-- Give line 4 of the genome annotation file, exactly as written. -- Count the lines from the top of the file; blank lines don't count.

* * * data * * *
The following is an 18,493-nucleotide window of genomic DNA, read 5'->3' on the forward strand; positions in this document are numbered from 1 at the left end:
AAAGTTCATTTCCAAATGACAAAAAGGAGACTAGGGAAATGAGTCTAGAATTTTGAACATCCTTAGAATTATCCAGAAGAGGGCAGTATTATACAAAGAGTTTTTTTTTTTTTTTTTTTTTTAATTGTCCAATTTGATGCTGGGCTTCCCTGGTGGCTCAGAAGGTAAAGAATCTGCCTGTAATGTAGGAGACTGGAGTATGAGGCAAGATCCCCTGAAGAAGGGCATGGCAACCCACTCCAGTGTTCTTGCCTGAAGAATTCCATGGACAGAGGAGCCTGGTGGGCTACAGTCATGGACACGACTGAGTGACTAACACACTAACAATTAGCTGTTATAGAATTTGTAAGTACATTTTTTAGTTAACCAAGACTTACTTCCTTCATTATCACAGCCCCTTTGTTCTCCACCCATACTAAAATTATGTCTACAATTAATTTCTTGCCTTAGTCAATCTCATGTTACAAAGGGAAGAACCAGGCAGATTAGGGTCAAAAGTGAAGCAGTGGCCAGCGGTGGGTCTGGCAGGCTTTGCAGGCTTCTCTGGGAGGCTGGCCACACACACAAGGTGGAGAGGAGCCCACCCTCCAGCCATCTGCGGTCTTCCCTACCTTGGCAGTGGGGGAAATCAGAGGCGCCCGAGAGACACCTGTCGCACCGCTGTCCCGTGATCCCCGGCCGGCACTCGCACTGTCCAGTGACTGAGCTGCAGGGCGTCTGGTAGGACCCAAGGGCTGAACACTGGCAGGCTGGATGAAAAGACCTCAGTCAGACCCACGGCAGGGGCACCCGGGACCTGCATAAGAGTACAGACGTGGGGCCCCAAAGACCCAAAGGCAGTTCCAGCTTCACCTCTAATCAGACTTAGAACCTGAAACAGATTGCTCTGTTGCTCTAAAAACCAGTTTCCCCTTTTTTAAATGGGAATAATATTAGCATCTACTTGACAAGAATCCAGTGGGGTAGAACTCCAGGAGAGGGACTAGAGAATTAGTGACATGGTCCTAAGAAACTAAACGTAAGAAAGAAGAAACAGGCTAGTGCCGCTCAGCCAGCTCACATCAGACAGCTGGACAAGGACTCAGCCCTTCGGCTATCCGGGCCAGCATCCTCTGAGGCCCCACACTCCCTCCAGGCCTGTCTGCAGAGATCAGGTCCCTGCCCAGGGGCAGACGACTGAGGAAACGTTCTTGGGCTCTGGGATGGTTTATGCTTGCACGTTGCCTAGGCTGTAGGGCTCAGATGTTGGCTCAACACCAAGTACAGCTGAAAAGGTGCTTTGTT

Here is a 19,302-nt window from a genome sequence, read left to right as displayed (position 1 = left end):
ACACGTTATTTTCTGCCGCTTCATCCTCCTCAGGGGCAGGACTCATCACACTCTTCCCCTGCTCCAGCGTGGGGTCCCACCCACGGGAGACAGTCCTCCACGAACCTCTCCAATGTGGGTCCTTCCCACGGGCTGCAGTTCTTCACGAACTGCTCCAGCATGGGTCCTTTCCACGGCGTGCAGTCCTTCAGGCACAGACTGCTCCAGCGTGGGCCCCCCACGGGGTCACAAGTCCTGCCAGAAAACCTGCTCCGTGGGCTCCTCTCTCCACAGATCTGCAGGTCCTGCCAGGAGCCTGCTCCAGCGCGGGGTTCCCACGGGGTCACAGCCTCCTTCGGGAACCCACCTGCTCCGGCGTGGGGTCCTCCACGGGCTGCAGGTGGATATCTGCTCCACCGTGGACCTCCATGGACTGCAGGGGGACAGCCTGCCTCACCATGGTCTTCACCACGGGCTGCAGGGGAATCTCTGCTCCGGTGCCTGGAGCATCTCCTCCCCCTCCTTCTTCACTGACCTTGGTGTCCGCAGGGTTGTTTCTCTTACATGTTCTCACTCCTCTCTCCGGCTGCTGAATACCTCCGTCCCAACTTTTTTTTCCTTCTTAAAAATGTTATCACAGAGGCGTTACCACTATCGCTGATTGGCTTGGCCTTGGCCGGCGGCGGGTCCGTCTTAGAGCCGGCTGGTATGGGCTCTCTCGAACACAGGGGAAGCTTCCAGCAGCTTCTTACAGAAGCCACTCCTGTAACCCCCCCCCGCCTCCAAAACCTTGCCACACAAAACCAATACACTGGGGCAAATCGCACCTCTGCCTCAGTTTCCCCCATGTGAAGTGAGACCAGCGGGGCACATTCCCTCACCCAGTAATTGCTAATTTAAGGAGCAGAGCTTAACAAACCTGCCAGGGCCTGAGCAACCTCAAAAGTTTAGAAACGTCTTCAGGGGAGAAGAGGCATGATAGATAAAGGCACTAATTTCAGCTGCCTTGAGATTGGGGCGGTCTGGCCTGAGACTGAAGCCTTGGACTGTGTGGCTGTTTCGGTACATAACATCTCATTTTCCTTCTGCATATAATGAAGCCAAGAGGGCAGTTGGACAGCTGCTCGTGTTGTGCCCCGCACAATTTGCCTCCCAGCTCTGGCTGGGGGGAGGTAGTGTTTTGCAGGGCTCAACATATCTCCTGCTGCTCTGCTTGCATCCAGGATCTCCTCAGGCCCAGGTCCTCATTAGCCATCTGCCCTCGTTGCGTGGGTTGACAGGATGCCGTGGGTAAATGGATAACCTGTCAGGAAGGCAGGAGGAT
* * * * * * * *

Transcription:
ACACGTTATTTTCTGCCGCTTCATCCTCCTCAGGGGCAGGACTCATCACACTCTTCCCCTGCTCCAGCGTGGGGTCCCACCCACGGGAGACAGTCCTCCACGAACCTCTCCAATGTGGGTCCTTCCCACGGGCTGCAGTTCTTCACGAACTGCTCCAGCATGGGTCCTTTCCACGGCGTGCAGTCCTTCAGGCACAGACTGCTCCAGCGTGGGCCCCCCACGGGGTCACAAGTCCTGCCAGAAAACCTGCTCCGTGGGCTCCTCTCTCCACAGATCTGCAGGTCCTGCCAGGAGCCTGCTCCAGCGCGGGGTTCCCACGGGGTCACAGCCTCCTTCGGGAACCCACCTGCTCCGGCGTGGGGTCCTCCACGGGCTGCAGGTGGATATCTGCTCCACCGTGGACCTCCATGGACTGCAGGGGGACAGCCTGCCTCACCATGGTCTTCACCACGGGCTGCAGGGGAATCTCTGCTCCGGTGCCTGGAGCATCTCCTCCCCCTCCTTCTTCACTGACCTTGGTGTCCGCAGGGTTGTTTCTCTTACATGTTCTCACTCCTCTCTCCGGCTGCTGAATACCTCCGTCCCAACTTTTTTTTCCTTCTTAAAAATGTTATCACAGAGGCGTTACCACTATCGCTGATTGGCTTGGCCTTGGCCGGCGGCGGGTCCGTCTTAGAGCCGGCTGGTATGGGCTCTCTCGAACACAGGGGAAGCTTCCAGCAGCTTCTTACAGAAGCCACTCCTGTAACCCCCCCCCGCCTCCAAAACCTTGCCACACAAAACCAATACACTGGGGCAAATCGCACCTCTGCCTCAGTTTCCCCCATGTGAAGTGAGACCAGCGGGGCACATTCCCTCACCCAGTAATTGCTAATTTAAGGAGCAGAGCTTAACAAACCTGCCAGGGCCTGAGCAACCTCAAAAGTTTAGAAACGTCTTCAGGGGAGAAGAGGCATGATAGATAAAGGCACTAATTTCAGCTGCCTTGAGATTGGGGCGGTCTGGCCTGAGACTGAAGCCTTGGACTGTGTGGCTGTTTCGGTACATAACATCTCATTTTCCTTCTGCATATAATGAAGCCAAGAGGGCAGTTGGACAGCTGCTCGTGTTGTGCCCCGCACAATTTGCCTCCCAGCTCTGGCTGGGGGGAGGTAGTGTTTTGCAGGGCTCAACATATCTCCTGCTGCTCTGCTTGCATCCAGGATCTCCTCAGGCCCAGGTCCTCATTAGCCATCTGCCCTCGTTGCGTGGGTTGACAGGATGCCGTGGGTAAATGGATAACCTGTCAGGAAGGCAGGAGGAT